Fixing caution, with a sting in the tale
As corruption has shaken the cricket board to its foundation following the 2013 IPL spot-fixing scandal, its AntiCorruption and Security Unit’s (ACSU) focus is on educating Gen Next. However, some of those lessons raise questions about the direction of the programme.cricket Updated: Oct 22, 2015 13:01 IST
As corruption has shaken the cricket board to its foundation following the 2013 IPL spot-fixing scandal, its AntiCorruption and Security Unit’s (ACSU) focus is on educating Gen Next. However, some of those lessons raise questions about the direction of the programme.
It appears that instead of educating players to sting those who make an approach to fix, the ACSU is teaching how to literally escape them. While sleaze and sex have always been addressed, the ACSU officers have also oddly been educating them on how to escape TV stings. On Wednesday, Anshuman Upadhyay, a regional integrity manager of ACSU, held a class for Under-19, Under-23 and some Ranji players at the Ferozeshah Kotla where they were not just told about the dangers of fixing but also about the possibility of being trapped by media sting.
“Sir told us to be careful about unknown persons and how alert we should be while talking to such people as he or they may be filming us secretly. This could put us in big trouble as some IPL players were trapped in the 2012 TV sting,” an U-23 player who attended the session told HT.
In the operation he referred to, Deccan Chargers’ TP Sudhindra was caught on camera accepting money before a domestic match. As per the deal, Sudhindra, who took 40 wickets for Madhya Pradesh in the 2011-12 Ranji season, agreed to bowl a huge no-ball in the Indore cricket league. It also showed Kings XI Punjab pacer Shalabh Srivastava demanding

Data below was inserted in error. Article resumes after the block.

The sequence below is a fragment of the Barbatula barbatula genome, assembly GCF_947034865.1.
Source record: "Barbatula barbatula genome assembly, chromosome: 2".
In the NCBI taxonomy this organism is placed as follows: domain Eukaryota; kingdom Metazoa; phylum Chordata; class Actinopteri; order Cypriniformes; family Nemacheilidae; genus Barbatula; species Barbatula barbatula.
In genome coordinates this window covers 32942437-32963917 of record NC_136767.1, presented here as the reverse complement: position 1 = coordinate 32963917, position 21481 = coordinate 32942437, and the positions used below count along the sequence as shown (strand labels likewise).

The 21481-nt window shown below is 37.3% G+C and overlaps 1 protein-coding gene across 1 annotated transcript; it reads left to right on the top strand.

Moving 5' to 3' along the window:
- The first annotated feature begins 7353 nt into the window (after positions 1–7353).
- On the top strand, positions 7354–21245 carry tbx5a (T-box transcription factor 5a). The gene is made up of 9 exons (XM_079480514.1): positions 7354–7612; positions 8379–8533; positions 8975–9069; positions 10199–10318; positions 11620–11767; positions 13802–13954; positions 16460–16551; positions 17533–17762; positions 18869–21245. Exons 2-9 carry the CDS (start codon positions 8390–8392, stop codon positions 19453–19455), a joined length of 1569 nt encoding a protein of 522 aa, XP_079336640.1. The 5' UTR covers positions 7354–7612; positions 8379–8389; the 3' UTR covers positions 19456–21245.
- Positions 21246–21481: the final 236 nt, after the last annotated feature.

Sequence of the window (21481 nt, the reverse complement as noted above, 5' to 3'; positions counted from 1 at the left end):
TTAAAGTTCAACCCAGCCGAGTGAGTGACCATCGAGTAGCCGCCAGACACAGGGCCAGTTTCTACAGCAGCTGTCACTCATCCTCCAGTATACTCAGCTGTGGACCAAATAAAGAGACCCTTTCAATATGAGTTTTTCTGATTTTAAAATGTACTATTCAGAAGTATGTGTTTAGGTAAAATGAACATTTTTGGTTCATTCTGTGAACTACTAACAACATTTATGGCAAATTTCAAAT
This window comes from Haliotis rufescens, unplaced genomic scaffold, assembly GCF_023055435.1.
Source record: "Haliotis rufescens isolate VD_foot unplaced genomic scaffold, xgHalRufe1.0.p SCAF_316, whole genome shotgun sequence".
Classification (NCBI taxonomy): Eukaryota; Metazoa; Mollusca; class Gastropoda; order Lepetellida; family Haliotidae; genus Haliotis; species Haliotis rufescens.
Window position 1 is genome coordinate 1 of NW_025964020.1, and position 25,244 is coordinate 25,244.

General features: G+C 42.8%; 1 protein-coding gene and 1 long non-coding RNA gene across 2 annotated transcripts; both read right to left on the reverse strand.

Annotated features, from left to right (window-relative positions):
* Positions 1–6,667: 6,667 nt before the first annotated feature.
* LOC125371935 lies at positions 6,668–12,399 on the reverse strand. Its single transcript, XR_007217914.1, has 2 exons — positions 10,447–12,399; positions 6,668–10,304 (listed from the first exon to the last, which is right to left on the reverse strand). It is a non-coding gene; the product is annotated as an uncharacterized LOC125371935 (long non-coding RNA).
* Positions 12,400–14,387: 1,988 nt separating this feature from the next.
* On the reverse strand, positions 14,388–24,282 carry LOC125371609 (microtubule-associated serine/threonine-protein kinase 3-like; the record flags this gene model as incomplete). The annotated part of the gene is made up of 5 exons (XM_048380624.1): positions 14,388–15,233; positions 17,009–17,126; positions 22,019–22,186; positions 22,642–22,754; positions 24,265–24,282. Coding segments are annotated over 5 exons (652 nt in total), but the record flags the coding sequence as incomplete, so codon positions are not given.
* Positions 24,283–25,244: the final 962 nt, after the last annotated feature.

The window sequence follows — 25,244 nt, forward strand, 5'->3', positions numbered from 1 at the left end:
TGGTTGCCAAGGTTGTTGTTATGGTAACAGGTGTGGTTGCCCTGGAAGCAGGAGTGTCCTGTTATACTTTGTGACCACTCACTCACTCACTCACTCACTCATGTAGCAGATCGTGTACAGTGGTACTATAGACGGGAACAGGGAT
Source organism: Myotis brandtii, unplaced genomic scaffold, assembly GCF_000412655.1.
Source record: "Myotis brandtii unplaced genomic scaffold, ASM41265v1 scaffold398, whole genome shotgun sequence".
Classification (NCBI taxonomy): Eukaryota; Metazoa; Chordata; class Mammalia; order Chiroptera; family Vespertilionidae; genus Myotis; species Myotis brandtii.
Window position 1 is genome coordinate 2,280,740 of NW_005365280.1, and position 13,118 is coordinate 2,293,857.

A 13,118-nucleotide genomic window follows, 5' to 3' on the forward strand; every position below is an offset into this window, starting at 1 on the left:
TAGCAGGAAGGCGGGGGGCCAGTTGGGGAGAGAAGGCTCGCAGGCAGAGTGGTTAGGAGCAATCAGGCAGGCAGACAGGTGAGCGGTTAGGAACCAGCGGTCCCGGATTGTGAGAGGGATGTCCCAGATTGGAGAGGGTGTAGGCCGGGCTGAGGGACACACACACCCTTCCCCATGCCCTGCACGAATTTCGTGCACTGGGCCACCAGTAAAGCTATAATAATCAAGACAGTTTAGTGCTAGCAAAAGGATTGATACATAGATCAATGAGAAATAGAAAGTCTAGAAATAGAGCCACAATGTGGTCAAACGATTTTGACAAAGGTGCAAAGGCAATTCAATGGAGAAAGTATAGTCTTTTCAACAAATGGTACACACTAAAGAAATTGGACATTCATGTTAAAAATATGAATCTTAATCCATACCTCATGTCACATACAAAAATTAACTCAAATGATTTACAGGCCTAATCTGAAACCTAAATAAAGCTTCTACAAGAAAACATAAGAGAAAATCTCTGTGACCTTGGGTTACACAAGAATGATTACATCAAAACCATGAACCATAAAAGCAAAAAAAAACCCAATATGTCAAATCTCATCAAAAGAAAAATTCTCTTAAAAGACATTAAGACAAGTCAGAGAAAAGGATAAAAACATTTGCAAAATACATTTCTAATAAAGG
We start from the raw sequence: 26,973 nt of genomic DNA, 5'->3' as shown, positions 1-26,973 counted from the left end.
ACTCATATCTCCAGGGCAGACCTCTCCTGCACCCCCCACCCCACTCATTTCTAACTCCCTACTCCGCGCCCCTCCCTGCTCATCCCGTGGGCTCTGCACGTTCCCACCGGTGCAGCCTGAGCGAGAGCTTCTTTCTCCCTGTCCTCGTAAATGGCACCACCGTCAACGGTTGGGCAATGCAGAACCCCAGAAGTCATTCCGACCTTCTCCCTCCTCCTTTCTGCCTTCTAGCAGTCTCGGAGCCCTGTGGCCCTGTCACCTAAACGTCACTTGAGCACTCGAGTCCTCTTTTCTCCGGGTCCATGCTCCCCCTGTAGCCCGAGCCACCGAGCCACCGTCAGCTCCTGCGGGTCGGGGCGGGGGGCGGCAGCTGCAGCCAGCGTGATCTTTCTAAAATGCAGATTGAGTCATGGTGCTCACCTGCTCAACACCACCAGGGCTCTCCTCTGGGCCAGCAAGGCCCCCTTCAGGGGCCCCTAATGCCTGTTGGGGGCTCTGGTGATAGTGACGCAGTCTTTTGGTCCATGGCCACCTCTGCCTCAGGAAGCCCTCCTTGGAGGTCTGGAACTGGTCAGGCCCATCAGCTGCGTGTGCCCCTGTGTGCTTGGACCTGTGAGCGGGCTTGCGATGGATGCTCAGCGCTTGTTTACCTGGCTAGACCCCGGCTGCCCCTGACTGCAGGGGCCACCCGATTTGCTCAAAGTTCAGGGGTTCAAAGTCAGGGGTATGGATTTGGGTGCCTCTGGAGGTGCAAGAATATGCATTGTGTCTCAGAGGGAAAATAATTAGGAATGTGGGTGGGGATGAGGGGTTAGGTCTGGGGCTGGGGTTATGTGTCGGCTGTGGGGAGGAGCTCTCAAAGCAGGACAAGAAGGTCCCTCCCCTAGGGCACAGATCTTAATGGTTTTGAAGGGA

10 lakh to deliberately bowl a no-ball in an IPL game.
The ACSU material also included misconduct by some Pakistan players. “Today, we were shown video clips of Mohammad Amir and Mohammad Asif on how they fixed the match in England. Sir also told us how Pakistani spinner Danish Kaneria fixed for money in County cricket. It was a very good session,” a young player said.
They were also taught about the possibility of strangers trying to cultivate them by offering money, land and even women.
“He also told us about a gang of fixers trapping a Goa Ranji player by offering a woman. Later, he was blackmailed. Sir told us that women could be an easy method to corrupt us and that we should be careful when someone offers us any help in the way of cricket kit or new house. Anything could lead us to trouble,” another player said.